On one hand, we know that alcohol has its place in our society, and even within a healthy lifestyle. On the other hand, too much alcohol can quickly become a problem, especially when it comes to addiction or DUI driving. That’s why we may all be a little desensitized at the ongoing struggle between the health benefits of alcohol and the destruction that can follow when a person loses their ability to drink responsibly. Because alcohol is bad for us, but wine is good for the heart. Beer is bad for the brain, but beer is good for the liver?
Realistically, nothing is healthy and everything is healthy all at the same time, beer and wine included. The answer here is to only drink your choice of alcoholic beverage in moderation, and never risk DUI driving on your way home.
The National Institute for Health (NIH) follows these guidelines for healthy drinking:
- Men: No more than 4 drinks on any day or 14 per week.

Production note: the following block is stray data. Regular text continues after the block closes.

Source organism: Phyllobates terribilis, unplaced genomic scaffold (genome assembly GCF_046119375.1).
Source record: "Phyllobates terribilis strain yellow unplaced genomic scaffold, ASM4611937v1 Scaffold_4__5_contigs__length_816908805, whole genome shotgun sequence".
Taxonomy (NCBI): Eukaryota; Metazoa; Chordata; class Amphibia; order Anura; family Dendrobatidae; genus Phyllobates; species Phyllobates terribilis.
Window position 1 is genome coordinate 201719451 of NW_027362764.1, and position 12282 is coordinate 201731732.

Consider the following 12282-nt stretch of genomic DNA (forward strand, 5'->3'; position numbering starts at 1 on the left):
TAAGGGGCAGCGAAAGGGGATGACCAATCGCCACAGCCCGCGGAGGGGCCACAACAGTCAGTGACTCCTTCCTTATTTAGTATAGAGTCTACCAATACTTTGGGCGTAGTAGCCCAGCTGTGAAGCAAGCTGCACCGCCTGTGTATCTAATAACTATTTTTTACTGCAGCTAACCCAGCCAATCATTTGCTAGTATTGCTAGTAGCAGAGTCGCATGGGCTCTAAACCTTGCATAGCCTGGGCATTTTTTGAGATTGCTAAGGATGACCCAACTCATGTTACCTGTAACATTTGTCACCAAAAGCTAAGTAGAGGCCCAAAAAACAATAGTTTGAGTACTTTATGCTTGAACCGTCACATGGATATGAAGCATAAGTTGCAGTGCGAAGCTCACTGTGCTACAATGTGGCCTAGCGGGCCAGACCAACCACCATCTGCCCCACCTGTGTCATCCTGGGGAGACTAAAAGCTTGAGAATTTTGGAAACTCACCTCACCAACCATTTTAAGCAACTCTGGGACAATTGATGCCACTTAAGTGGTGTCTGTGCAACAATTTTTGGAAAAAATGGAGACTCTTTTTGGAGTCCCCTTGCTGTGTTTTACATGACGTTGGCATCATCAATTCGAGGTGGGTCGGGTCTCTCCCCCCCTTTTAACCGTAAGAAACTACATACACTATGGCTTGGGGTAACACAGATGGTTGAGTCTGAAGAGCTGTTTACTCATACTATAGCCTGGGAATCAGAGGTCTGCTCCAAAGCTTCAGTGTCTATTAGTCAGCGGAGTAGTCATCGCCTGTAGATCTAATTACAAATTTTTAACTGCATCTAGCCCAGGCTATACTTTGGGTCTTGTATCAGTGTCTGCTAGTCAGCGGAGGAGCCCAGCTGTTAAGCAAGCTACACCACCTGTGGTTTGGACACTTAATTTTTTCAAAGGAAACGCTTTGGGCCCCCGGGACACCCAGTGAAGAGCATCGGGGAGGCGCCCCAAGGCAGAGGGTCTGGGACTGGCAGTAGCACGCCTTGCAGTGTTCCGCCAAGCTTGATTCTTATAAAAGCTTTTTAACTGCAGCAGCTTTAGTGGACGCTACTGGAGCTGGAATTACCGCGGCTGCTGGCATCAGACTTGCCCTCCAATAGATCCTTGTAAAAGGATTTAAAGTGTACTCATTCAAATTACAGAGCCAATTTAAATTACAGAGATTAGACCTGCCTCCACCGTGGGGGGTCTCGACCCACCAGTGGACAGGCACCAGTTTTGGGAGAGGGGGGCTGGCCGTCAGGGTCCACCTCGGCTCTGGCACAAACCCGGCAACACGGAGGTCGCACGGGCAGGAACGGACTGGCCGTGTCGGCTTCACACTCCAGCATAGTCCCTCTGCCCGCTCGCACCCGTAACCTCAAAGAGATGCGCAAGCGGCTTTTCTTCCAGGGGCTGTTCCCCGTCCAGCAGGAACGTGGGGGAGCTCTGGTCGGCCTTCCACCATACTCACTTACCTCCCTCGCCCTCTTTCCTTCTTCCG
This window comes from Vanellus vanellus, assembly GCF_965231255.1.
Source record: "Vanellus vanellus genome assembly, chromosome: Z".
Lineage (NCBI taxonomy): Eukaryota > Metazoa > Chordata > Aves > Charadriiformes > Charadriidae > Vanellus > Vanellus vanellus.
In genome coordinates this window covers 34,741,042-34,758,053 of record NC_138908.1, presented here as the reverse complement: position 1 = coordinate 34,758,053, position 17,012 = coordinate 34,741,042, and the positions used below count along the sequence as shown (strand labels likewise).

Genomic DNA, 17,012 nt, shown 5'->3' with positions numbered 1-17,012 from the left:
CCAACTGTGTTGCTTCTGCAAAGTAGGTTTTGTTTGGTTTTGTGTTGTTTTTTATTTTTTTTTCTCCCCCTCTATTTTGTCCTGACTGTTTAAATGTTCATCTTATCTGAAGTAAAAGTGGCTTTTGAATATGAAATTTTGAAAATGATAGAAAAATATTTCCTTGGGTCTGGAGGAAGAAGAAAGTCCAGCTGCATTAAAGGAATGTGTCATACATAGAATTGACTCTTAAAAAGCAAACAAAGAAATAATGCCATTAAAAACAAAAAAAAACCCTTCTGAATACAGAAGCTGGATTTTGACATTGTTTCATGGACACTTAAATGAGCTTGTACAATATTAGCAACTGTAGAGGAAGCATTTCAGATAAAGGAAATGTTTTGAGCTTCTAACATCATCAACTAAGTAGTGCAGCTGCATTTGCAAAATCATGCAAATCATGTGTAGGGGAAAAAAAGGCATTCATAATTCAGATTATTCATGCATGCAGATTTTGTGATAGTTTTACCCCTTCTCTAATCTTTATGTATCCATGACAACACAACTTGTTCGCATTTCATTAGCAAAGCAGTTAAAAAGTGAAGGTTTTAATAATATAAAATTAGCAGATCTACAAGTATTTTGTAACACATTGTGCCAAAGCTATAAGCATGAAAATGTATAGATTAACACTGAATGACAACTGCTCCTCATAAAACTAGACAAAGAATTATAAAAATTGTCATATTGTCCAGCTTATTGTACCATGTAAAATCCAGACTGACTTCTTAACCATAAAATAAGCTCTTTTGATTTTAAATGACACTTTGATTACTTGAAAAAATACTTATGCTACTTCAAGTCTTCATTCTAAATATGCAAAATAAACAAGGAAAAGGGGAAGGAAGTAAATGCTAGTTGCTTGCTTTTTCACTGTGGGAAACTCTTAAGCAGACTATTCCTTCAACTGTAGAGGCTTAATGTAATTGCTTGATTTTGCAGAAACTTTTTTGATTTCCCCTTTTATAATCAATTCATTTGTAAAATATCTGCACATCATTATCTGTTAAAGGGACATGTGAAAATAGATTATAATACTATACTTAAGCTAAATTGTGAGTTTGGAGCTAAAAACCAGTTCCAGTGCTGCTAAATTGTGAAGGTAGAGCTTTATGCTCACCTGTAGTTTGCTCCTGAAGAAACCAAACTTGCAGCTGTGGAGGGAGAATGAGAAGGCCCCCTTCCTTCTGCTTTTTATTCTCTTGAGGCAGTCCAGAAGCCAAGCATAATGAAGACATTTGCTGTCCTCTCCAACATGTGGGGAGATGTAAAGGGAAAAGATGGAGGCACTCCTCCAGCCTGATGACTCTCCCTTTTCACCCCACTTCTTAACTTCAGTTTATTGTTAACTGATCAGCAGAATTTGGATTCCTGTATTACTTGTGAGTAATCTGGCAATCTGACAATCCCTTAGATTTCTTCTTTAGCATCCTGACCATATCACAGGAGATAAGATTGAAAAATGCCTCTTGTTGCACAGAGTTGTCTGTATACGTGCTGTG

- Women: No more than 3 drinks on any day or 7 per week.
A standard drink serving is broken down into:
- Liquor or distilled spirits: 1.5 oz.
- Wine: 5 oz.
- Beer: 12 oz.
So, while a beer or two may actually help prevent liver damage because of the hops in the brew, by the time you’ve consumed an entire six-pack, the odds are you’re back to damaging your liver with just the alcohol content alone.
The biggest problem with beer, wine or liquor is that by the time you’re at that magic line for healthy drinking, you may be too impaired to decline another round at the bar. Alcohol’s effect on judgment is rarely considered healthy and is the problem that can inevitably lead to a DUI driving problem, car breathalyzer (ignition interlock) requirement or a more tragic outcome.
Yes, some alcohol can be healthy, but that’s no reason to overdo your serving size or limits for healthy drinking. Your liver may not even need the extra benefits from beer, nor would your heart necessarily wish for wine if your diet is already healthy. Nor would you have to worry about how you’ll get home safely.